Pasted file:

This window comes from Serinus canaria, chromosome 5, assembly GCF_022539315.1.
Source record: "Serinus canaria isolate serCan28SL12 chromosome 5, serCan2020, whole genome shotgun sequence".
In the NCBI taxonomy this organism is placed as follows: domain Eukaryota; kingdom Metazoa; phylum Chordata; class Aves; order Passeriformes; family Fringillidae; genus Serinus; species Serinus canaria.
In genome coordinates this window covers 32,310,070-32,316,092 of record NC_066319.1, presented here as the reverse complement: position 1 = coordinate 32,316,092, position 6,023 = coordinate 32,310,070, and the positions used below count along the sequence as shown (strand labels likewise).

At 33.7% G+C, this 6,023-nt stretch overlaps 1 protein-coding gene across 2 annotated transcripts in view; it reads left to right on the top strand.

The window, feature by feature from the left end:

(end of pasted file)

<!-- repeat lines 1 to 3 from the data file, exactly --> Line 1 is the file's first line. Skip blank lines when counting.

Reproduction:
This window comes from Serinus canaria, chromosome 5, assembly GCF_022539315.1.
Source record: "Serinus canaria isolate serCan28SL12 chromosome 5, serCan2020, whole genome shotgun sequence".
In the NCBI taxonomy this organism is placed as follows: domain Eukaryota; kingdom Metazoa; phylum Chordata; class Aves; order Passeriformes; family Fringillidae; genus Serinus; species Serinus canaria.